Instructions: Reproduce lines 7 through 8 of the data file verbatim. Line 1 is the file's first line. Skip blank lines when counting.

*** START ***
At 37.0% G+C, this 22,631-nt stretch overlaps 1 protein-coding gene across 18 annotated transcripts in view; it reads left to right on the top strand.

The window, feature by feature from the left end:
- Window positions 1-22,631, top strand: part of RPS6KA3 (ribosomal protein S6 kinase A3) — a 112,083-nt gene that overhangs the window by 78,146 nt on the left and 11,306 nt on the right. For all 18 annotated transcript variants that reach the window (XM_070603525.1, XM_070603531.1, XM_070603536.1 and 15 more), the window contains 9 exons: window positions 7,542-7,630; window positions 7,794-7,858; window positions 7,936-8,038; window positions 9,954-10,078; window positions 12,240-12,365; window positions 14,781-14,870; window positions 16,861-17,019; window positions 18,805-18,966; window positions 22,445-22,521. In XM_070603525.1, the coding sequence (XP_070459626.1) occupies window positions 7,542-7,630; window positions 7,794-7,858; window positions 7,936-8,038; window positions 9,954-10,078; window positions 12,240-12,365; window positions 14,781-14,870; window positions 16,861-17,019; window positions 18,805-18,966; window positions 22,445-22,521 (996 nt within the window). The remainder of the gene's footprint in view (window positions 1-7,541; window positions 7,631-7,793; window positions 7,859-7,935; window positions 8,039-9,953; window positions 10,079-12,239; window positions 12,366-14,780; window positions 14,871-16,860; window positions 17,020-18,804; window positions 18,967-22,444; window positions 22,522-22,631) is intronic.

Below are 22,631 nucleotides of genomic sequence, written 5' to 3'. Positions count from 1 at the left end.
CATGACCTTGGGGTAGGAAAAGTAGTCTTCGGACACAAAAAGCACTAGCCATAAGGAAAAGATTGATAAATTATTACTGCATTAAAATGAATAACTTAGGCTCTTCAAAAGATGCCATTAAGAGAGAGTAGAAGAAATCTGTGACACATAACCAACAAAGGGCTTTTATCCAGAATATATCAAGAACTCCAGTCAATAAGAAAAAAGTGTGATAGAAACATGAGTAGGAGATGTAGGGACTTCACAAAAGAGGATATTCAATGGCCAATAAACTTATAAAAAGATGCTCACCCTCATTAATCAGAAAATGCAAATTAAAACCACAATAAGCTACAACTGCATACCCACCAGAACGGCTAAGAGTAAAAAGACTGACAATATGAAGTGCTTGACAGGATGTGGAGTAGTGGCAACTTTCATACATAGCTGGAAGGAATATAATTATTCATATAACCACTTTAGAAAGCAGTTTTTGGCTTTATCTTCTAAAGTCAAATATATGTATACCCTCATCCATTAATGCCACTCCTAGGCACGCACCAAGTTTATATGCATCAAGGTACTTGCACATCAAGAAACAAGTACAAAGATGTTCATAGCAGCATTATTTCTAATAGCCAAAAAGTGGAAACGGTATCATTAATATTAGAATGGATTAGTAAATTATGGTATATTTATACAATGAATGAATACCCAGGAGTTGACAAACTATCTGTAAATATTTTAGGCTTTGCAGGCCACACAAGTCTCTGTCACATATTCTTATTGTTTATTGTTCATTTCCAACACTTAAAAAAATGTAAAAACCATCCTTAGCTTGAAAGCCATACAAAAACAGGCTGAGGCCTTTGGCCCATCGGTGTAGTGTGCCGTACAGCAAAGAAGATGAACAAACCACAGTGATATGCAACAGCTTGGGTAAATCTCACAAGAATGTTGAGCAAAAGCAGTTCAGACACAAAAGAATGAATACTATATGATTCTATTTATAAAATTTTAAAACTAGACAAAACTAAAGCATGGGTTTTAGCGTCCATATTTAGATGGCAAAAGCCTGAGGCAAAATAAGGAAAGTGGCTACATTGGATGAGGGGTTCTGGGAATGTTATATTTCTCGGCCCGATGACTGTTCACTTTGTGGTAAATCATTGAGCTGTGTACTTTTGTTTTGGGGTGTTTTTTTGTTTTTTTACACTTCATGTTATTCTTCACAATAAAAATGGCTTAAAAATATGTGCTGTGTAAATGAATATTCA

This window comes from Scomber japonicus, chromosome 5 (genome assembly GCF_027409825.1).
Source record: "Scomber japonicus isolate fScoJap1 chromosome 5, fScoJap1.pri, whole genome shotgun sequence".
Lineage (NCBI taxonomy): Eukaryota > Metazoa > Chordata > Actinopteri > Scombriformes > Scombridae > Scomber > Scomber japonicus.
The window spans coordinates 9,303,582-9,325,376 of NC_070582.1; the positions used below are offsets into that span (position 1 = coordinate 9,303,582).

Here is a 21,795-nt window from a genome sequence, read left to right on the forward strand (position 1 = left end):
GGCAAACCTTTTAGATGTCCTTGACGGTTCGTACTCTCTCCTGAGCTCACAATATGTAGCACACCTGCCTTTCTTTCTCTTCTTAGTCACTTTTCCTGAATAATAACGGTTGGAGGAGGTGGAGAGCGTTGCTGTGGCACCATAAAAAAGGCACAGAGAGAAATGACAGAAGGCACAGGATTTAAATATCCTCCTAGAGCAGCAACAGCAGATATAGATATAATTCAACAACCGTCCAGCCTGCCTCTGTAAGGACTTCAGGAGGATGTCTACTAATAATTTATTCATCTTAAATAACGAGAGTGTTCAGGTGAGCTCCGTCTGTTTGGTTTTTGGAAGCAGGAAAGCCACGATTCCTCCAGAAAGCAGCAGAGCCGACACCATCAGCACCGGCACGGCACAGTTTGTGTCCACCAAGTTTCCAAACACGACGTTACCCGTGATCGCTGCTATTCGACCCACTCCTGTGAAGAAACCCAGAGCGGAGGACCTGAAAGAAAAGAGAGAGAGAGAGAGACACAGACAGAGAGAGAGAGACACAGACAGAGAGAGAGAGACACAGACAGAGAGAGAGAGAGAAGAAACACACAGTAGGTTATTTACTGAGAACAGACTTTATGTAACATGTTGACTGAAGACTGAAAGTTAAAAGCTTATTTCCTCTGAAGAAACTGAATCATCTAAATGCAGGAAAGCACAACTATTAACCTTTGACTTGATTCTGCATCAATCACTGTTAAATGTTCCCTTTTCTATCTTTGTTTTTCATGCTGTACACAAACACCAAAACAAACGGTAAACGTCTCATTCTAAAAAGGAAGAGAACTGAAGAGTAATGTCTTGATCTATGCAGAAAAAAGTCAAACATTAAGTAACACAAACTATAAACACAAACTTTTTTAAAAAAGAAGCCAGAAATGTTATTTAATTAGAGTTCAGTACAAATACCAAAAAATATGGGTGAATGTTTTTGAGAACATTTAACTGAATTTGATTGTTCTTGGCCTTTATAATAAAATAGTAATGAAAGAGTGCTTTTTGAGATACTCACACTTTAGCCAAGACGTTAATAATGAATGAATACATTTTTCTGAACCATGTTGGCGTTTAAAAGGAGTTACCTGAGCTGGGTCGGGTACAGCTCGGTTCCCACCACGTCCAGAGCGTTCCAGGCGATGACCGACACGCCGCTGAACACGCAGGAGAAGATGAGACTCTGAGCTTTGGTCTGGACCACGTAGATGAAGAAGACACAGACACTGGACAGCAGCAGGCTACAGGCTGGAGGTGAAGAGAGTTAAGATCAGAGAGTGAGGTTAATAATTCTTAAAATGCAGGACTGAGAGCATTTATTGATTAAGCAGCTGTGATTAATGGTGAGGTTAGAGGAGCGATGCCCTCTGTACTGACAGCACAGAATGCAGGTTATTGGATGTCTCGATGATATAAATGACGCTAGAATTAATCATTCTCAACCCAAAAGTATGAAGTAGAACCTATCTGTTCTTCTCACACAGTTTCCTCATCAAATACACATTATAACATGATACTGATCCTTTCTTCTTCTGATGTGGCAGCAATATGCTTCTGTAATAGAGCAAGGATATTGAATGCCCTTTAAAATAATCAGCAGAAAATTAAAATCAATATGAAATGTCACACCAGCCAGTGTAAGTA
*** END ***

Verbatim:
Source record: "Scomber japonicus isolate fScoJap1 chromosome 5, fScoJap1.pri, whole genome shotgun sequence".
Lineage (NCBI taxonomy): Eukaryota > Metazoa > Chordata > Actinopteri > Scombriformes > Scombridae > Scomber > Scomber japonicus.